The role of the uplift of the Qinghai-Tibetan Plateau for the evolution of Tibetan biotas

Authors

  • Adrien Favre,

    1. Department of Molecular Evolution and Systematics of Plants, Institute of Biology, University of Leipzig, Leipzig, Germany
    2. Biodiversity and Climate Research Centre (BiK-F) & Senckenberg Gesellschaft für Naturforschung, Frankfurt am Main, Germany
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  • Martin Päckert,

    1. Biodiversity and Climate Research Centre (BiK-F) & Senckenberg Gesellschaft für Naturforschung, Frankfurt am Main, Germany
    2. Senckenberg Natural History Collections, Museum für Tierkunde, Dresden, Germany
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  • Steffen U. Pauls,

    1. Biodiversity and Climate Research Centre (BiK-F) & Senckenberg Gesellschaft für Naturforschung, Frankfurt am Main, Germany
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  • Sonja C. Jähnig,

    1. Biodiversity and Climate Research Centre (BiK-F) & Senckenberg Gesellschaft für Naturforschung, Frankfurt am Main, Germany
    2. Department of Ecosystem Research, Leibniz-Institute of Freshwater Ecology and Inland Fisheries (IGB), Berlin, Germany
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  • Dieter Uhl,

    1. Section of Palaeoclimate and Palaeoenvironmental Research, Senckenberg Research Institute and Natural History Museum Frankfurt, Frankfurt am Main, Germany
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  • Ingo Michalak,

    1. Department of Molecular Evolution and Systematics of Plants, Institute of Biology, University of Leipzig, Leipzig, Germany
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  • Alexandra N. Muellner-Riehl

    Corresponding author
    1. Department of Molecular Evolution and Systematics of Plants, Institute of Biology, University of Leipzig, Leipzig, Germany
    2. Biodiversity and Climate Research Centre (BiK-F) & Senckenberg Gesellschaft für Naturforschung, Frankfurt am Main, Germany
    3. German Centre for Integrative Biodiversity Research (iDiv) Halle-Jena-Leipzig, Leipzig, Germany
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ABSTRACT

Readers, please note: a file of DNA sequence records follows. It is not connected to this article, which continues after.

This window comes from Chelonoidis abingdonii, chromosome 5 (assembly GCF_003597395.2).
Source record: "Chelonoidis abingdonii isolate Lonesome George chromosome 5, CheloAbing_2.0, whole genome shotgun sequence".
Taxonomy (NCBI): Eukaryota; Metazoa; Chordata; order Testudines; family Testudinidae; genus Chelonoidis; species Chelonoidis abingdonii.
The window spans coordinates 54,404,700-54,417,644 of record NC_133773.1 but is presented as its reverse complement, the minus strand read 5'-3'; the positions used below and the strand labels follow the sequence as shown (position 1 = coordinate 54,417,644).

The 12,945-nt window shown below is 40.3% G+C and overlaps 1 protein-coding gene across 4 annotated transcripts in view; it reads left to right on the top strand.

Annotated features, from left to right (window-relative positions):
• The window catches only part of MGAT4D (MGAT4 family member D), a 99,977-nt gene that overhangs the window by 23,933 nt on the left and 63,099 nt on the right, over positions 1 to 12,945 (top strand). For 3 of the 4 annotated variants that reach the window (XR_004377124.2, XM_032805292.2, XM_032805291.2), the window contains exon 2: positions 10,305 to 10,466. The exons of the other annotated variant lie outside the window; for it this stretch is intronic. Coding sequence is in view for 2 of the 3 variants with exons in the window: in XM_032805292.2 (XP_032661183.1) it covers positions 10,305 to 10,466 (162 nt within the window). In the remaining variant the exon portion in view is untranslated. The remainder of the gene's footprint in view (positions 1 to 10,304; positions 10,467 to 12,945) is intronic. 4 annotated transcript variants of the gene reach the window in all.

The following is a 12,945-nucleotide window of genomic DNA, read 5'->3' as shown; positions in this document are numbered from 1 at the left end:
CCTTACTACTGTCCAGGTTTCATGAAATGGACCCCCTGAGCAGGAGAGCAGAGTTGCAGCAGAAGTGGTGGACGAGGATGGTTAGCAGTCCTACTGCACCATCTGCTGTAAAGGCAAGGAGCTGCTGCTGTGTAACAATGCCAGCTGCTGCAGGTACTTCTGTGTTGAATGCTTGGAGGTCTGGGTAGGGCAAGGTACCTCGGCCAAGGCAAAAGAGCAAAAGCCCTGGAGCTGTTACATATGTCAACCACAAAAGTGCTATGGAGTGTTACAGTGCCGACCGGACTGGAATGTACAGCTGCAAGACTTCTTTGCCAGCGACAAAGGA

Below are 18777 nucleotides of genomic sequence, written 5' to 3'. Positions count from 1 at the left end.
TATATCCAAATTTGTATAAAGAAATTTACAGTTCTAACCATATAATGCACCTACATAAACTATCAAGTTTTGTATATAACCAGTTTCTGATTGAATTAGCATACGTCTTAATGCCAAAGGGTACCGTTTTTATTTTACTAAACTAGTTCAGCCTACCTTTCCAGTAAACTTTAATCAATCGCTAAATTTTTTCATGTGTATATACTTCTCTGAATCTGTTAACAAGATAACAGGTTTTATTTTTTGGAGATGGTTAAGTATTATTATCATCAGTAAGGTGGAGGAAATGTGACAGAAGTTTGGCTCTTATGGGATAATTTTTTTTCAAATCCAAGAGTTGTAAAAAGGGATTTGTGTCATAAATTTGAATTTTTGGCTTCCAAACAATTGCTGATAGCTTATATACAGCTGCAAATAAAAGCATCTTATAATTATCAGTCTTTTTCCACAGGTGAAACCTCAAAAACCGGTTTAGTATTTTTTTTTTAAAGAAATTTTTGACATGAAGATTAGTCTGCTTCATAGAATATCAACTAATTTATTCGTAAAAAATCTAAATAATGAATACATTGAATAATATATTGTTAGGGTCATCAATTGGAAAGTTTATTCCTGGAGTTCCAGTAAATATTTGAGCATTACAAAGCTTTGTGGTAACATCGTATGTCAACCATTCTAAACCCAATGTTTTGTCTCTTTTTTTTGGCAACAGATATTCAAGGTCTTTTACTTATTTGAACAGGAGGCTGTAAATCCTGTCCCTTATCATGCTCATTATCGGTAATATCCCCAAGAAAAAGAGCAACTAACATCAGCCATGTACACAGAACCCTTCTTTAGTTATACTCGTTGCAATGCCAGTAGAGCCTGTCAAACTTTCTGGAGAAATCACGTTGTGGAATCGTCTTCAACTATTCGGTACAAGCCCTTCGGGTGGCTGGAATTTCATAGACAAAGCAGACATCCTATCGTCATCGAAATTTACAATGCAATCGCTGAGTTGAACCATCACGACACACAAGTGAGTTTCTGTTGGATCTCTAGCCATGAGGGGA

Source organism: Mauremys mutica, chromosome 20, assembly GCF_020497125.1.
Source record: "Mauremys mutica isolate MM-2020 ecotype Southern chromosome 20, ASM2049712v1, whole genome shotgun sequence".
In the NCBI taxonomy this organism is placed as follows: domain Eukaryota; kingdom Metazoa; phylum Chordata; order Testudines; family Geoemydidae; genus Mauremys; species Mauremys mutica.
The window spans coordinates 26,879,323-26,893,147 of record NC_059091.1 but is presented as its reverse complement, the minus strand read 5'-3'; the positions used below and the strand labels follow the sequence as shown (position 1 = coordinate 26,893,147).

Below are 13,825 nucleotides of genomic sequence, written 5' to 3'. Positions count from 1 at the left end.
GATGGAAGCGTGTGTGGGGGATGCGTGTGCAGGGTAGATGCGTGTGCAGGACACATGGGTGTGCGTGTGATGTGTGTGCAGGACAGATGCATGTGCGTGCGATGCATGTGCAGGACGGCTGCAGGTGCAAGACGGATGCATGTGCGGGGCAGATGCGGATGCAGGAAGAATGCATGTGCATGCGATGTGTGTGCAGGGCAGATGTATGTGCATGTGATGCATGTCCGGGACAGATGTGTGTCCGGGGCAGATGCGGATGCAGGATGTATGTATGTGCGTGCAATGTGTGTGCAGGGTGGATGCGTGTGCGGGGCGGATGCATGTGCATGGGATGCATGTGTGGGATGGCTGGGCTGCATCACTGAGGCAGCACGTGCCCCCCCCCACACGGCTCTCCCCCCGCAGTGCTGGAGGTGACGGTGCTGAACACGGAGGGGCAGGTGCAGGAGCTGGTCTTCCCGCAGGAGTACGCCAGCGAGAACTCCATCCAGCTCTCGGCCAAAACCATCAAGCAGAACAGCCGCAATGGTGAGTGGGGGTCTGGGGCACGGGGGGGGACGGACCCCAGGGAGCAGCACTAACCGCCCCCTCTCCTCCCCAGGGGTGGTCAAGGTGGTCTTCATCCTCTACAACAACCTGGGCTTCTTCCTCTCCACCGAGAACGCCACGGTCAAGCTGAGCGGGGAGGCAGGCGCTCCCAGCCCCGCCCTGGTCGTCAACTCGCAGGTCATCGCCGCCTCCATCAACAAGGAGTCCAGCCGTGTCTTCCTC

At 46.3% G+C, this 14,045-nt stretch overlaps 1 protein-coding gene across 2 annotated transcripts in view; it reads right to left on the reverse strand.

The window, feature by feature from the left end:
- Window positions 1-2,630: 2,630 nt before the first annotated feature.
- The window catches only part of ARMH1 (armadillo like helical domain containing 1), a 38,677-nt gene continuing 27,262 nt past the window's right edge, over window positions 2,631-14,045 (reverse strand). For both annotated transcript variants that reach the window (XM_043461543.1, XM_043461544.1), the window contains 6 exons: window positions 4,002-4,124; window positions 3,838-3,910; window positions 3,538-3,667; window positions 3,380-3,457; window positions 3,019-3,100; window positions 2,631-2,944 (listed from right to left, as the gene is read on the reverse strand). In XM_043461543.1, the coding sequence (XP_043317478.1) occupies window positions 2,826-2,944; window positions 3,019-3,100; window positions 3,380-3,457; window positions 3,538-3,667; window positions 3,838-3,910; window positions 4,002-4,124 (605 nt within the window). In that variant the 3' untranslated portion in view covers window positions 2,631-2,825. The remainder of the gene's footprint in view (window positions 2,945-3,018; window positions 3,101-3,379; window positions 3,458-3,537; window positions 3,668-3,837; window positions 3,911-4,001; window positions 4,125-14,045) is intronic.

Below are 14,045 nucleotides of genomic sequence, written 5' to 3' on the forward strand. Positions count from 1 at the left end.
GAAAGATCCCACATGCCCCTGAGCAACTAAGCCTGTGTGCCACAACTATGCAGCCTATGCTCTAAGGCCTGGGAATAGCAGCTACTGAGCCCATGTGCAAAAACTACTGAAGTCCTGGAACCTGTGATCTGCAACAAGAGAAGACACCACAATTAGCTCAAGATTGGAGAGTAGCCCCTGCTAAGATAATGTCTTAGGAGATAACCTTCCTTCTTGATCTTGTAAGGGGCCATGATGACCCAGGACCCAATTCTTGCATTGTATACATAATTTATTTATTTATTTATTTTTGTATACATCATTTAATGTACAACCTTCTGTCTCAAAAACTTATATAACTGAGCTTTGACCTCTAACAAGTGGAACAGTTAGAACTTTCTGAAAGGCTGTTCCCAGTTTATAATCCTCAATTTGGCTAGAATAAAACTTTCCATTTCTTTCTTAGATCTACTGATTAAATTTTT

Biodiversity is unevenly distributed on Earth and hotspots of biodiversity are often associated with areas that have undergone orogenic activity during recent geological history (i.e. tens of millions of years). Understanding the underlying processes that have driven the accumulation of species in some areas and not in others may help guide prioritization in conservation and may facilitate forecasts on ecosystem services under future climate conditions. Consequently, the study of the origin and evolution of biodiversity in mountain systems has motivated growing scientific interest. Despite an increasing number of studies, the origin and evolution of diversity hotspots associated with the Qinghai-Tibetan Plateau (QTP) remains poorly understood. We review literature related to the diversification of organisms linked to the uplift of the QTP. To promote hypothesis-based research, we provide a geological and palaeoclimatic scenario for the region of the QTP and argue that further studies would benefit from providing a complete set of complementary analyses (molecular dating, biogeographic, and diversification rates analyses) to test for a link between organismic diversification and past geological and climatic changes in this region. In general, we found that the contribution of biological interchange between the QTP and other hotspots of biodiversity has not been sufficiently studied to date. Finally, we suggest that the biological consequences of the uplift of the QTP would be best understood using a meta-analysis approach, encompassing studies on a variety of organisms (plants and animals) from diverse habitats (forests, meadows, rivers), and thermal belts (montane, subalpine, alpine, nival). Since the species diversity in the QTP region is better documented for some organismic groups than for others, we suggest that baseline taxonomic work should be promoted.

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